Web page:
The bounce in Treasury yields all boosted investor confidence

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Commenting on today’s trading focusing on the bounce in Treasury yields, Gorilla Trades strategist Ken Berman said:

Despite today’s broad rally, it’s too early to conclude that the pullback is over, even as the tech sector’s strength has to be a huge plus for bulls. U.S. stocks surged higher with the help of global risk assets today, even though the coronavirus continued to spread, and the fact that the leaders of the historic rally of the past few months lead the advance could mean that we will see new all-time highs very soon.

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The major indices staged a strong rebound today following their worst in over three months, with the Nasdaq leading the charge in the face of the lingering coronavirus fears and a mixed bag of corporate earnings. The Dow was up 187, or 0.7%, to 28,723, the Nasdaq gained 130, or 1.4%, to 9,270 while the S&P 500 rose by 33, or 1.0%, to 3,276. Advancing issues outnumbered decliners by a 3-to-1 ratio on the NYSE, where volume was slightly above average.

While the Dow has been under pressure throughout the day due to the weak earnings of 3M (MMM, -5.3%) and Pfizer (PFE, -4.9%), the Nasdaq and the S&P 500 had a very strong session. All of the key sectors closed in the green, and outside of the mighty tech sector, services, financials, and consumer goods were the strongest issues. Materials remained weak, despite the bounce in the price of oil and the global relief rally in risk assets, but the defensive utilities and healthcare stocks also gained ground as investors remained wary of a possible global epidemic.

VIX tanks

The much better-than-expected CB consumer confidence number, the sizable dip in the Volatility Index (VIX, -10.8%), and the bounce in Treasury yields all boosted investor confidence today.  The durable goods report, on the other hand, raised questions about the recovery in the manufacturing sector, even as the Richmond Manufacturing Index blue away expectations. The key economic indicators continue to point to solid growth in the U.S., ahead of tomorrow’s Fed rate decision, but the effects of the epidemic in China could weigh even on domestic growth in the coming months.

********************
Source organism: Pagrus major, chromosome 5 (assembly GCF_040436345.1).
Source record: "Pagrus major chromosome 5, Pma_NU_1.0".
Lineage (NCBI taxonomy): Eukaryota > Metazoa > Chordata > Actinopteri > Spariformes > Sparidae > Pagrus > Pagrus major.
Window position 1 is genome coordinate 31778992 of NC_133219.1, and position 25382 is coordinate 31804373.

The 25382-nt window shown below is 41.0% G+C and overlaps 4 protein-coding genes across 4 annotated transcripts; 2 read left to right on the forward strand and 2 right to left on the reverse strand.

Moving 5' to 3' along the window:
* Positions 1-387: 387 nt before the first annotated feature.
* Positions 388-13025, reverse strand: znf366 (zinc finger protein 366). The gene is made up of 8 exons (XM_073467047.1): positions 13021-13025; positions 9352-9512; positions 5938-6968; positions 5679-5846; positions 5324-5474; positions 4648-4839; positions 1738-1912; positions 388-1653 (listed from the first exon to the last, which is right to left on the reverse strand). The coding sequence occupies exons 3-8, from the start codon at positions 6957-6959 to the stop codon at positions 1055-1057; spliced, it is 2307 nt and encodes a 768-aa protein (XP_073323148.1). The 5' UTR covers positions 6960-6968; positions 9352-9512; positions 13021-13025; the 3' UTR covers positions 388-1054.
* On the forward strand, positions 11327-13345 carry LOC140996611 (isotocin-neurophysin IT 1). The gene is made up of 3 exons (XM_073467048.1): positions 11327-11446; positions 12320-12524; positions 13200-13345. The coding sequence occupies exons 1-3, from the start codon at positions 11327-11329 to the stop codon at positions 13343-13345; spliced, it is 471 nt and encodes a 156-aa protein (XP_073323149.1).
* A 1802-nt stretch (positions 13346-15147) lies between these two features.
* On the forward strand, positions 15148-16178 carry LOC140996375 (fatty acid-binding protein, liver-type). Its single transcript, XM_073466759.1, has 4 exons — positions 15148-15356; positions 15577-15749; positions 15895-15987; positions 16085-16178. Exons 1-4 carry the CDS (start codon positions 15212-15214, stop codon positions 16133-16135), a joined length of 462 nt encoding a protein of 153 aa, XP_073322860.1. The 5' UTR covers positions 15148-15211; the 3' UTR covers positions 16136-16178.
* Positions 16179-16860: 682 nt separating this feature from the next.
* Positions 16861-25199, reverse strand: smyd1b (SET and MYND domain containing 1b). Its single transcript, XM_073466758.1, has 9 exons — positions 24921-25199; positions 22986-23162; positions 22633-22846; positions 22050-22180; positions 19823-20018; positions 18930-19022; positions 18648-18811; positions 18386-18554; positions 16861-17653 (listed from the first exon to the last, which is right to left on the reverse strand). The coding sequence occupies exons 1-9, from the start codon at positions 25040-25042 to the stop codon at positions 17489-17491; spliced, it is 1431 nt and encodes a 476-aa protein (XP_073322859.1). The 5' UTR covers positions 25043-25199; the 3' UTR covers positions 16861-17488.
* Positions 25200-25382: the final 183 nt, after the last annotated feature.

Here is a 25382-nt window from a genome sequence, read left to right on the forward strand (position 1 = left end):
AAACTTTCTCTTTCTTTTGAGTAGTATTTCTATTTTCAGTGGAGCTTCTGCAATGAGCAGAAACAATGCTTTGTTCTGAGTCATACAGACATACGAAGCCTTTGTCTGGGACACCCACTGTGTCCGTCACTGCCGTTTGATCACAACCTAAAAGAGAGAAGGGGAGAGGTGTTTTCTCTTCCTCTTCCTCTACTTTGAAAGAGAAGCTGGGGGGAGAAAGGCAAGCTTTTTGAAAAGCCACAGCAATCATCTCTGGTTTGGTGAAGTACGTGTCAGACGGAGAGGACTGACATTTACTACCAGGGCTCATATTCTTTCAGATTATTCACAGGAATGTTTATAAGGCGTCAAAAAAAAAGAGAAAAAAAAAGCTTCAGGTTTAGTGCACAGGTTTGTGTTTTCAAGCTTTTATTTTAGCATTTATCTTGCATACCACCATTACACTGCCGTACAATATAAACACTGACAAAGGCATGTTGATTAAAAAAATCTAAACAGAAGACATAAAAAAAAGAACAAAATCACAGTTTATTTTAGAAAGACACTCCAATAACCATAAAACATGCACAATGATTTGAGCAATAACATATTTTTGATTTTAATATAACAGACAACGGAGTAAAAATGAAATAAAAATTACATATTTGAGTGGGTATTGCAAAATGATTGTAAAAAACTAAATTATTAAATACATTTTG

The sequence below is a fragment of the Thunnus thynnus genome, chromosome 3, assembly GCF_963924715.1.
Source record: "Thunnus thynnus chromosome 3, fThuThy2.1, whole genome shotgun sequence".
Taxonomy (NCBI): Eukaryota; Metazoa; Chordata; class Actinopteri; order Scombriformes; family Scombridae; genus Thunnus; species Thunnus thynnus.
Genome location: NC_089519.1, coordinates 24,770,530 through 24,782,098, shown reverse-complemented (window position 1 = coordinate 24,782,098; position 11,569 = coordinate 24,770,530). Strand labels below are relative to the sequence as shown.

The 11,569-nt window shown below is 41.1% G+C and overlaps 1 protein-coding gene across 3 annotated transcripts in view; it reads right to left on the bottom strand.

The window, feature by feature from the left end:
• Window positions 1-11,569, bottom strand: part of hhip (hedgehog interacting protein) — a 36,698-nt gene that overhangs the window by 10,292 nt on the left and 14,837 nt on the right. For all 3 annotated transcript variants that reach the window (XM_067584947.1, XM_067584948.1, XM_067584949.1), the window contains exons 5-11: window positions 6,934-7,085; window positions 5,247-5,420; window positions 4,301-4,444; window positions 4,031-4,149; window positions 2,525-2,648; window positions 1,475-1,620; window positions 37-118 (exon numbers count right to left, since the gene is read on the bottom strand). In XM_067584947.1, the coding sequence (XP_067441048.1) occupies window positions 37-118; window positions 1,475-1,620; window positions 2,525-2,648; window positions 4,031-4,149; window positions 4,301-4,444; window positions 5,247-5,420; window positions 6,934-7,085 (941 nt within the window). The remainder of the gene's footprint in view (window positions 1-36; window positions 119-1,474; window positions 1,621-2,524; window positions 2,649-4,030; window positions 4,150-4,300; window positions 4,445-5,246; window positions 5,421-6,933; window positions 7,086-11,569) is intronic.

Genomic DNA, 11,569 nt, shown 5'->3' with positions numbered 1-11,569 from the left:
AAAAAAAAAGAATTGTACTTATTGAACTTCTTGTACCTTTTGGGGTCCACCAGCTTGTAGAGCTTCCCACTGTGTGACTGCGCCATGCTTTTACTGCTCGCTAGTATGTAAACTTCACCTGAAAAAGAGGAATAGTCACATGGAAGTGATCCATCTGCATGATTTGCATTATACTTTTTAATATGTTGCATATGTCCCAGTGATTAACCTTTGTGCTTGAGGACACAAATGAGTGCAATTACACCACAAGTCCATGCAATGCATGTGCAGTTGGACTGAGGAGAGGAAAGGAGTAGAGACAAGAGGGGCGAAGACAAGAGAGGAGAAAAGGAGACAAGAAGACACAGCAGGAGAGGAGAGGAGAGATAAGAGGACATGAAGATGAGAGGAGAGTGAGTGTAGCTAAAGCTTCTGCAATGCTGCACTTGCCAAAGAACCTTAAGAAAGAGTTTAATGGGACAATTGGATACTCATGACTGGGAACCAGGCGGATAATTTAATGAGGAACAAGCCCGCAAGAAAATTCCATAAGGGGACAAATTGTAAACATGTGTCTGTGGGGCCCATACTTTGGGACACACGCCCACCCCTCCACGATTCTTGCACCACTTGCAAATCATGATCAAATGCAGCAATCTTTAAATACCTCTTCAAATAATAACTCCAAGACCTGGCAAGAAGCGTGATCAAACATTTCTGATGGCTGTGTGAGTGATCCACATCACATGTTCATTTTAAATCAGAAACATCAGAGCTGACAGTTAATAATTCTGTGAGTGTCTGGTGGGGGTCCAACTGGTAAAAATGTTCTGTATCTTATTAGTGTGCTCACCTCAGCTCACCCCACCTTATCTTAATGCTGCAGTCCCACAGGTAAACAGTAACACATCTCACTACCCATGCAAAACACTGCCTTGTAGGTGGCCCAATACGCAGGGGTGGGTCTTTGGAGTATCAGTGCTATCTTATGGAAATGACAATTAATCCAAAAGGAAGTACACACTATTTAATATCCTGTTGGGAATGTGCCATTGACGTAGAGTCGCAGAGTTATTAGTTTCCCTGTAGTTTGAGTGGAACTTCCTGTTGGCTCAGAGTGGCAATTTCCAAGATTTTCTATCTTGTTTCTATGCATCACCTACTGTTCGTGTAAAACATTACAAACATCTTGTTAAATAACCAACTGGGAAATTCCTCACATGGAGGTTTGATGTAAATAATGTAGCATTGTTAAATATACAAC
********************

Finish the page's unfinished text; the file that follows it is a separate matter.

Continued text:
Apple (AAPL, +2.6%) and Starbucks (SBUX, -0.2%) both reported earnings after the bell and both giants beat the consensus estimates on their top and bottom lines. Apple’s revenues and earnings were way above expectations in the face of the weak global economic growth and the tariff skirmish between the U.S. and China, confirming the strong holiday season in the consumer economy. The shares of both companies jumped higher in after-hours trading, and since iPhone sales were mostly behind Apple’s earnings beat, the whole tech sector could get another boost tomorrow.

The Fed’s announcement will likely steal the show tomorrow, but we will already have important economic releases coming out in the morning. Pending home sales, wholesale inventories, and the goods trade balance will all be out around the opening bell, while the energy sector might be in for another volatile session due to the weekly crude oil inventories data. While virtually all analysts agree that the Fed will keep its benchmark rate unchanged, the Central Bank’s economic outlook could still lead to wild swings in stocks and bonds tomorrow afternoon. 

Treasury yields get bounce from volatile markets

Technical Corner.  Although the advancing short-term trend is facing its biggest threat in several months, due to Monday’s steep selloff, the major indices continue to be bullish on all-time frames according to the most reliable trend indicators. The benchmarks remain well above their rising 200-day moving averages of 8,240 for the Nasdaq, 3,007 for the S&P 500, and 26,990 for the Dow, and the indices are also still above their steeply rising 50-day moving averages of 3,203 for the S&P 500, 8,898 for the Nasdaq, and 28,396 for the Dow.

The utilities sector, as measured by the popular XLU ETF hit new all-time intraday highs for eight sessions in a row before ‘only’ registering a fresh closing record high today. Treasury yields started to fall because of the standoff between the U.S. and Iran earlier this month, triggering a technical breakout in the sector, which is usually boosted by lower rates. The coronavirus outbreak further increased the buying pressure, and while the ETF is now slightly ‘overbought’, utilities could be in for another very strong year in the low-growth, low-yield environment. Stay tuned!



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